I am constantly singing the praises of the classic and fail-proof pairing of a firm crottin de chavignol goat cheese and a crisp sauvignon blanc from the neighbouring vineyards of Sancerre or Pouilly-Fumé in the Loire Valley. This is a truly show-stopping pairing if you’ve never tried it before! I systematically covert goat cheese haters into goat cheese lovers with this combination. It’s no wonder that it works so well, seeing that the two products have been made side by side in the same terroir for over hundreds of years.
I’ve decided to branch out from my wine comfort zone with this month’s cheese & wine suggestion. Yes, even wine professionals such as myself occasionally fall back on known territory. I will still go back to one of my all-time favorite cheeses: the gorgeous little crottin de chavignol. This small, slightly acidic and firm goat cheese can be found in various degrees of affinage, or ageing, in most good cheese shops all over France. The best will be made with fresh, unpasteurized goat’s milk and allowed to age at least 4 weeks before it’s sold. In and around the town of Chavignol, you can often find much older specimens, which have developed a fine layer of blue or grey mold, adding to the complexity and already intense character of this cheese.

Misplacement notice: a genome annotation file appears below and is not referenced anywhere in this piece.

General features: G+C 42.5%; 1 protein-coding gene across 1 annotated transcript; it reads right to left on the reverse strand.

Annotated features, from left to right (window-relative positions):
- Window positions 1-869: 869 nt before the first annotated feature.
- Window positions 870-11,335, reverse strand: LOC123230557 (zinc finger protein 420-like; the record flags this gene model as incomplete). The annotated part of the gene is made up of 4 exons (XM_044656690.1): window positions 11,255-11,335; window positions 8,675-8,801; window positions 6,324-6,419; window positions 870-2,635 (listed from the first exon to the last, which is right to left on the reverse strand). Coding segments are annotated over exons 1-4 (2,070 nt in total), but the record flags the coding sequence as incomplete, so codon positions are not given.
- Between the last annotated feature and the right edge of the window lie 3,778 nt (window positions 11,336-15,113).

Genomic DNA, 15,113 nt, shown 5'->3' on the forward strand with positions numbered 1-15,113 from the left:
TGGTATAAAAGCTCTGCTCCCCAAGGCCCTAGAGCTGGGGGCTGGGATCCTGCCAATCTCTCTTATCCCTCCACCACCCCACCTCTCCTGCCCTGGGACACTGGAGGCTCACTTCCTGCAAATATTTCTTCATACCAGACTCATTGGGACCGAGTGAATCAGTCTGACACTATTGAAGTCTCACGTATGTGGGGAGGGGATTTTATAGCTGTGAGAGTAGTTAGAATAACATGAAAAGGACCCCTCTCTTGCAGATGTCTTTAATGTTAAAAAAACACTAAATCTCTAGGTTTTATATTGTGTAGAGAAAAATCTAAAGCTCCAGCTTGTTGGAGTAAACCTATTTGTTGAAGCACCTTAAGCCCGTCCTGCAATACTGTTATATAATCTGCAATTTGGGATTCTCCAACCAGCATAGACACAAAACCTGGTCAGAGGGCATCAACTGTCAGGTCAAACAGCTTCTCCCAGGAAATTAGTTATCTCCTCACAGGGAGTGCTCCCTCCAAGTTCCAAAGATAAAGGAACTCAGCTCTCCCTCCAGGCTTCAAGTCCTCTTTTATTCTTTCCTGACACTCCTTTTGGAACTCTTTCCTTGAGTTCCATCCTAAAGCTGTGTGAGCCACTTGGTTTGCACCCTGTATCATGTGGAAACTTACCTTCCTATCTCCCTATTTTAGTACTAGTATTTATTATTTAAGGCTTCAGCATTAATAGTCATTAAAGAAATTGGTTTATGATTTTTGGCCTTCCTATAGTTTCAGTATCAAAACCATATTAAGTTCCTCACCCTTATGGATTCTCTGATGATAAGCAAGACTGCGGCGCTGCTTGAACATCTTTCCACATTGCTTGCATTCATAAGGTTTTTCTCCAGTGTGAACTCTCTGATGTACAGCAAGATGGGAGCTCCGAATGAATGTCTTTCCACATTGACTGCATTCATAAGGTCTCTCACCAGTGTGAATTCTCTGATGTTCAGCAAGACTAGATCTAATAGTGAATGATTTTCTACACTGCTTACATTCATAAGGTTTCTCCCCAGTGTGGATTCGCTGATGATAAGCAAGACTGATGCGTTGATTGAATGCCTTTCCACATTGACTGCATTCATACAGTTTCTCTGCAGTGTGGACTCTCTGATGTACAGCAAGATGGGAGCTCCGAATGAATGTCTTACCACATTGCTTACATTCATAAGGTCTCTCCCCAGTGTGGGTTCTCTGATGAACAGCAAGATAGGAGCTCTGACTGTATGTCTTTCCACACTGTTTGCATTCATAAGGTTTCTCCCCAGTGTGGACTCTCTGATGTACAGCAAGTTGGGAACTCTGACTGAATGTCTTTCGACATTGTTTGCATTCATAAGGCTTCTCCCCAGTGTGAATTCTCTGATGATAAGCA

The lively acidity and freshness of the 2013 Mercurey from Domaine François Raquillet would make a perfect pair. Coming from the Côte Chalonnaise, a region found further south from the more prestigious Burgundian appellations, this wine offers immediate pleasure with loads of raspberry and black cherry fruit. Serve this wine around 15C or 60F to show off the sleekness and to further emphasise how crisp and pure pinot noir from Burgundy can be.
If you do not have this exact wine, a supple and soft red Sancerre or even a cabernet franc from another Loire region would do the trick with this dense and flavor-packed goat cheese.
So remember to branch out from your usual pairings and try something new! Let us know what you think!